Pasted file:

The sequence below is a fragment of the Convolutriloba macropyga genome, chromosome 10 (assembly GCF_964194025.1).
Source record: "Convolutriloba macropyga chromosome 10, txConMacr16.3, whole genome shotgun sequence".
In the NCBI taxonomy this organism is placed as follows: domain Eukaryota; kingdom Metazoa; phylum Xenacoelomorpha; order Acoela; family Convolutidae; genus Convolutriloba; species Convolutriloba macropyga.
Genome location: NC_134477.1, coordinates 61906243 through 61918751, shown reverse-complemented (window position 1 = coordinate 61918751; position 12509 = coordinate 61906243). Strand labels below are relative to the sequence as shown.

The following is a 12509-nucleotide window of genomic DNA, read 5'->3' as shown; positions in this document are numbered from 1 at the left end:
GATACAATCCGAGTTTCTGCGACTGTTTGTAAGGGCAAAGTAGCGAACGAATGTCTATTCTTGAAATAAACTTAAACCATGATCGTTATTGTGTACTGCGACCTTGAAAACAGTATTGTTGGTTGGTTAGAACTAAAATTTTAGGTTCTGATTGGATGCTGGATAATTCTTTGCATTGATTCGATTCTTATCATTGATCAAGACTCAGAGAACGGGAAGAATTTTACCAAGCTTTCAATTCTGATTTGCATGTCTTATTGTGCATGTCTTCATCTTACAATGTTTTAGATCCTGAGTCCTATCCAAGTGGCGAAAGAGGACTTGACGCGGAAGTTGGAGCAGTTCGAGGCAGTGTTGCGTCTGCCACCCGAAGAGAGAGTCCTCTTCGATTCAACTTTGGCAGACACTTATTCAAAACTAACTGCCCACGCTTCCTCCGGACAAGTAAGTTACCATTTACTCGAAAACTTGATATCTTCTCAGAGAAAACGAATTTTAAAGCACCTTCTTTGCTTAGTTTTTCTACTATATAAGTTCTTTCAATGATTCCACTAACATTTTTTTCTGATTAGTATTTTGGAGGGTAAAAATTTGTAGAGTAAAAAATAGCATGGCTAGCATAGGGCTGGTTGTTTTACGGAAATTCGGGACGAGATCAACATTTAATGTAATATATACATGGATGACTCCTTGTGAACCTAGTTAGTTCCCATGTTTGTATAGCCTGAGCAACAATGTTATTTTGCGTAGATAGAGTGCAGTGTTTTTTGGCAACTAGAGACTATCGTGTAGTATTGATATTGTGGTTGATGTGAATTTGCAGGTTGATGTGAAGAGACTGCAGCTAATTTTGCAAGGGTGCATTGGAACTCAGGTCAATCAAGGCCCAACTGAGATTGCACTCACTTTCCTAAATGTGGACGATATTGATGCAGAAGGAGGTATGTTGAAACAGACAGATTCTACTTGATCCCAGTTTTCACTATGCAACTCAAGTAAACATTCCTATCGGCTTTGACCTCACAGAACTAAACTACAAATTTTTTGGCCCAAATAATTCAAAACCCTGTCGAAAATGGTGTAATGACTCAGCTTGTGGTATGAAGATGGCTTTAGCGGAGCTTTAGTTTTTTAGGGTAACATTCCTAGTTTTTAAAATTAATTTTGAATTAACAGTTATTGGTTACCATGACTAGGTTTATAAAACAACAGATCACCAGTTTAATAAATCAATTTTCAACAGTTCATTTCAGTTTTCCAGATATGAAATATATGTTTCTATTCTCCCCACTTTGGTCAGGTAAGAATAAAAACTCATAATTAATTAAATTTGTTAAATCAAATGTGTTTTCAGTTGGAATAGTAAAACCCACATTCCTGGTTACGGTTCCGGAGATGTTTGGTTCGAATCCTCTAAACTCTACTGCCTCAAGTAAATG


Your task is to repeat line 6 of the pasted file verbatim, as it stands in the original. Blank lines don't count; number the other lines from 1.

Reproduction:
GATACAATCCGAGTTTCTGCGACTGTTTGTAAGGGCAAAGTAGCGAACGAATGTCTATTCTTGAAATAAACTTAAACCATGATCGTTATTGTGTACTGCGACCTTGAAAACAGTATTGTTGGTTGGTTAGAACTAAAATTTTAGGTTCTGATTGGATGCTGGATAATTCTTTGCATTGATTCGATTCTTATCATTGATCAAGACTCAGAGAACGGGAAGAATTTTACCAAGCTTTCAATTCTGATTTGCATGTCTTATTGTGCATGTCTTCATCTTACAATGTTTTAGATCCTGAGTCCTATCCAAGTGGCGAAAGAGGACTTGACGCGGAAGTTGGAGCAGTTCGAGGCAGTGTTGCGTCTGCCACCCGAAGAGAGAGTCCTCTTCGATTCAACTTTGGCAGACACTTATTCAAAACTAACTGCCCACGCTTCCTCCGGACAAGTAAGTTACCATTTACTCGAAAACTTGATATCTTCTCAGAGAAAACGAATTTTAAAGCACCTTCTTTGCTTAGTTTTTCTACTATATAAGTTCTTTCAATGATTCCACTAACATTTTTTTCTGATTAGTATTTTGGAGGGTAAAAATTTGTAGAGTAAAAAATAGCATGGCTAGCATAGGGCTGGTTGTTTTACGGAAATTCGGGACGAGATCAACATTTAATGTAATATATACATGGATGACTCCTTGTGAACCTAGTTAGTTCCCATGTTTGTATAGCCTGAGCAACAATGTTATTTTGCGTAGATAGAGTGCAGTGTTTTTTGGCAACTAGAGACTATCGTGTAGTATTGATATTGTGGTTGATGTGAATTTGCAGGTTGATGTGAAGAGACTGCAGCTAATTTTGCAAGGGTGCATTGGAACTCAGGTCAATCAAGGCCCAACTGAGATTGCACTCACTTTCCTAAATGTGGACGATATTGATGCAGAAGGAGGTATGTTGAAACAGACAGATTCTACTTGATCCCAGTTTTCACTATGCAACTCAAGTAAACATTCCTATCGGCTTTGACCTCACAGAACTAAACTACAAATTTTTTGGCCCAAATAATTCAAAACCCTGTCGAAAATGGTGTAATGACTCAGCTTGTGGTATGAAGATGGCTTTAGCGGAGCTTTAGTTTTTTAGGGTAACATTCCTAGTTTTTAAAATTAATTTTGAATTAACAGTTATTGGTTACCATGACTAGGTTTATAAAACAACAGATCACCAGTTTAATAAATCAATTTTCAACAGTTCATTTCAGTTTTCCAGATATGAAATATATGTTTCTATTCTCCCCACTTTGGTCAGGTAAGAATAAAAACTCATAATTAATTAAATTTGTTAAATCAAATGTGTTTTCAGTTGGAATAGTAAAACCCACATTCCTGGTTACGGTTCCGGAGATGTTTGGTTCGAATCCTCTAAACTCTACTGCCTCAAGTAAATG